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Western Morning News (17/Jan/1939) - British Films' Triumph



British Films' Triumph

"The Lady Vanishes"

Fine Spy Drama

One of the penalties of being enthusiastic about a film is that one has to use superlatives to describe it.

To describe soberly a picture such as "Pygmalion" or "The Lady Vanishes" as a good picture is to court misinterpretation. It carries with it a suspicion that the writer, while anxious to support home industry at all costs, yet wants to keep a portion of his soul for the angels should the industry let him down.

Let us rather say straight out then that "Pygmalion" and "The Lady Vanishes" are two extremely good pictures. Whether one is better than the other it is idle to discuss, for both have plots as different as chalk from cheese. The point is that here are two British films which can show a clean pair of heels to the majority of their American competitors.

Great Melodrama

Mr. Alfred Hitchcock looms large over "The Lady Vanishes." There are long moments of acute and adroitly calculated suspense, there is the familiar habit of sweeping round to a locale through a number of adjoining scenes, while the plot is riveted to the story by strikingly imaginative sequences.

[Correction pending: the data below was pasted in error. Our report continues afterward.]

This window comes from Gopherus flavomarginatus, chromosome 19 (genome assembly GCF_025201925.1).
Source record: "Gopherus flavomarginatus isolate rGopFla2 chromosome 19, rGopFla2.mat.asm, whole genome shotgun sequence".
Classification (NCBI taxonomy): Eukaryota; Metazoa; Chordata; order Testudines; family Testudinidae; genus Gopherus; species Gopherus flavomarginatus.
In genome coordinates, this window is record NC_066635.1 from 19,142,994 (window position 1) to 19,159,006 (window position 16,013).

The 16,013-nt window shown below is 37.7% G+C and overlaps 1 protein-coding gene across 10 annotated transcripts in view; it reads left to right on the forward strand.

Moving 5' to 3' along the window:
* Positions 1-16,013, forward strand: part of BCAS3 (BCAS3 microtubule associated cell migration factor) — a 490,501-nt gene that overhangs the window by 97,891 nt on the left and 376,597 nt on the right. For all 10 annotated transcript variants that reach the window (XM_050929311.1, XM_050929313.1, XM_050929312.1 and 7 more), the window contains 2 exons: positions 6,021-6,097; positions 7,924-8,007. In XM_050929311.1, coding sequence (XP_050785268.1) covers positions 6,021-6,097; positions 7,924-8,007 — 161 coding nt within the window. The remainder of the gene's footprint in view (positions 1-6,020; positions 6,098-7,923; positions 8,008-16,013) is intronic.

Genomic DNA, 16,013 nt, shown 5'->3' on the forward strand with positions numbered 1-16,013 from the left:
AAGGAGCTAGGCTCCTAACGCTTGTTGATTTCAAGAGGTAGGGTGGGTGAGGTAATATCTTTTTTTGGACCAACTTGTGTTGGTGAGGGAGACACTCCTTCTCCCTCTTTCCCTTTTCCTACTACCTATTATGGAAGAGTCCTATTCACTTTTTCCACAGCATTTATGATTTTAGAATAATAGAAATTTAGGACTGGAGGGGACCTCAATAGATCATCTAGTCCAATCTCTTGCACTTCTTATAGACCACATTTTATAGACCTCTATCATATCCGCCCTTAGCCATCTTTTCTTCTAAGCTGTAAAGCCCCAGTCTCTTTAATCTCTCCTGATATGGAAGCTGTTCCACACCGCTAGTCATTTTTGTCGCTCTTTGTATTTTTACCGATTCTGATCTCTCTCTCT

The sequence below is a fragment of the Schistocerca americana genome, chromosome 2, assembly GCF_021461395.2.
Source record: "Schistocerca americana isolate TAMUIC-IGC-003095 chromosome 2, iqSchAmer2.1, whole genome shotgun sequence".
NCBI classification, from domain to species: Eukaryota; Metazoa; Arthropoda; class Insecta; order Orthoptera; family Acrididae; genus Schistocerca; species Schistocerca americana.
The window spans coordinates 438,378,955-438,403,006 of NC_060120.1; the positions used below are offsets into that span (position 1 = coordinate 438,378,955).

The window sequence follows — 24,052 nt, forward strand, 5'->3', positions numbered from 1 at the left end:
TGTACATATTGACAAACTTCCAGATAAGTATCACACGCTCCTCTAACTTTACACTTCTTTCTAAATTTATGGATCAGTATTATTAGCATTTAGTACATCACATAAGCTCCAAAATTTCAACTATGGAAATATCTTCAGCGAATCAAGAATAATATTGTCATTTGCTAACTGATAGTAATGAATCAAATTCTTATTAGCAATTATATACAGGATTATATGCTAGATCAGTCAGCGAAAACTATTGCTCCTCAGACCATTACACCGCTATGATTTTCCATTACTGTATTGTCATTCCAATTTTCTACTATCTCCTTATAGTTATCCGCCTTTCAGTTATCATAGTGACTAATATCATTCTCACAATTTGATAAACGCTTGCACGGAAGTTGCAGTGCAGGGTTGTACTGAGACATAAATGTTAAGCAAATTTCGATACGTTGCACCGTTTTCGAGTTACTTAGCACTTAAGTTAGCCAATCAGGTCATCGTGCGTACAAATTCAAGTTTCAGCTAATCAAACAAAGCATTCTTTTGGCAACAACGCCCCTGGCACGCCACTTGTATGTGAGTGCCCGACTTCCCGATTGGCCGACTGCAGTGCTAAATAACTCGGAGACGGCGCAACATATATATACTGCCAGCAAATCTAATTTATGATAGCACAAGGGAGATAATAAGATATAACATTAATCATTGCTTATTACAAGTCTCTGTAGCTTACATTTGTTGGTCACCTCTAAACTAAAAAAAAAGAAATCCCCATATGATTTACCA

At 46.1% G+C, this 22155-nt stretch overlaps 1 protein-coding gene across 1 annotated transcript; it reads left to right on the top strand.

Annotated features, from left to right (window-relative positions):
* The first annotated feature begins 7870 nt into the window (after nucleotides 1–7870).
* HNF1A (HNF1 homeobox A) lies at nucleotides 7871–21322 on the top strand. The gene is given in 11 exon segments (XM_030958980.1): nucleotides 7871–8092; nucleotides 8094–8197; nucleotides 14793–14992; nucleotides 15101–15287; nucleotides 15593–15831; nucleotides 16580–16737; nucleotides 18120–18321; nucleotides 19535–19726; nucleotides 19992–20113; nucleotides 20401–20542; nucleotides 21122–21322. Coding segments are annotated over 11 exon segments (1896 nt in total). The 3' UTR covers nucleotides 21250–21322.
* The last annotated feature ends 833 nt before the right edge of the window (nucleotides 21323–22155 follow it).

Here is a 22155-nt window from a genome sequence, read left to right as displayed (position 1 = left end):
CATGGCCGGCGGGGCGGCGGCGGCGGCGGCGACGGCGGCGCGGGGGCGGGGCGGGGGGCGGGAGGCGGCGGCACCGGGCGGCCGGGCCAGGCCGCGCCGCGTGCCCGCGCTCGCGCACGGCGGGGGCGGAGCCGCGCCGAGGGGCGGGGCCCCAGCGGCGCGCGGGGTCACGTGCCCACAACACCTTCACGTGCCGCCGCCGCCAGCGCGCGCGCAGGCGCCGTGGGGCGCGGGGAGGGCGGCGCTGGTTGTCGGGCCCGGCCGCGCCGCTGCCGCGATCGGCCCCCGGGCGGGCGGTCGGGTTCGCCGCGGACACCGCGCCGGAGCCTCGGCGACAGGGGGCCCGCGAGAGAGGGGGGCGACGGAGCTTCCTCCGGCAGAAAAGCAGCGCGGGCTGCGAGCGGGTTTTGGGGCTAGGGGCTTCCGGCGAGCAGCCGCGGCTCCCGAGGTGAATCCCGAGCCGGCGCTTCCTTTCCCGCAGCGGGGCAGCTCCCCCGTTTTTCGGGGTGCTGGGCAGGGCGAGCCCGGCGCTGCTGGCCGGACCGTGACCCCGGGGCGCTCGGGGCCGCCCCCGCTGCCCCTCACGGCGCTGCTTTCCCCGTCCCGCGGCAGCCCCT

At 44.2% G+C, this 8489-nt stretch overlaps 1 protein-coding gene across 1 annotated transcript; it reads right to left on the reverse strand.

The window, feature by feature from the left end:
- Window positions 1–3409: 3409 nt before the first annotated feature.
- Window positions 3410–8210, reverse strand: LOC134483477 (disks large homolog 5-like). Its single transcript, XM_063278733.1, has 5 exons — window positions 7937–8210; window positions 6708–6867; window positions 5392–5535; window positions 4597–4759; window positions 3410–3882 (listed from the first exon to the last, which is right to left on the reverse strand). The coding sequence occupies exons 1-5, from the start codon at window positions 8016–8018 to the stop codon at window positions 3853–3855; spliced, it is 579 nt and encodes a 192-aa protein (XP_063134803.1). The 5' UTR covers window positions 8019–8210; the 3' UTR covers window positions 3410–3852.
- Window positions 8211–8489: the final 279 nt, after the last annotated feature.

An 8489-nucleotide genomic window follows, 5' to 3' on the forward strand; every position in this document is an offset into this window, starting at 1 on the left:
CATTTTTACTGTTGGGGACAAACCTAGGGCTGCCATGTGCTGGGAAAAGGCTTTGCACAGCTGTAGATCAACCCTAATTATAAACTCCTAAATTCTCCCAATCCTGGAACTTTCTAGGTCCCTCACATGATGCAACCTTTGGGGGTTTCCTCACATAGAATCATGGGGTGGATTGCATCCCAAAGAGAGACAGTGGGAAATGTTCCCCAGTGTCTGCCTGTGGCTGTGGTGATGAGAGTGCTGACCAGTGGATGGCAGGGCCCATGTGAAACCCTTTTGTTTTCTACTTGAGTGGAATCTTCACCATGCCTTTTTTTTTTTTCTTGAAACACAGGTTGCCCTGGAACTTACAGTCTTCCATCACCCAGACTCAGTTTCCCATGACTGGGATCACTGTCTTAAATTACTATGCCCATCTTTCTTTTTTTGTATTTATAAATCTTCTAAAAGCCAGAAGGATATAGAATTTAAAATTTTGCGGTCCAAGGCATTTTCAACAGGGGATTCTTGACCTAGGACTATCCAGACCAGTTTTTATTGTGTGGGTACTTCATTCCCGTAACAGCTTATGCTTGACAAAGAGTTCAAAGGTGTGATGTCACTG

This is one of Mr. Hitchcock's melodramas, but what a thing of art the melodrama becomes when directed as this is! The threads of its espionage drama creep on you unaware, until Dame May Whitty so mysteriously disappears from her carriage, and then it moves with firm and even strides to its finale.

Rare vitality is given this picture by the acting. Mr Michael Redgrave makes a promising debut. Dame May Whitty is excellent as the old lady, but the great joy of the piece is the new comedy pair, Mr. Naunton Wayne and Mr. Basil Radford. Their comedy is so English in its monosyllabic humour, and in its frigid embarrassed utterance, that one could never listen to it with a straight face. To make them anxious to get home in time for the Test match was a master-stroke.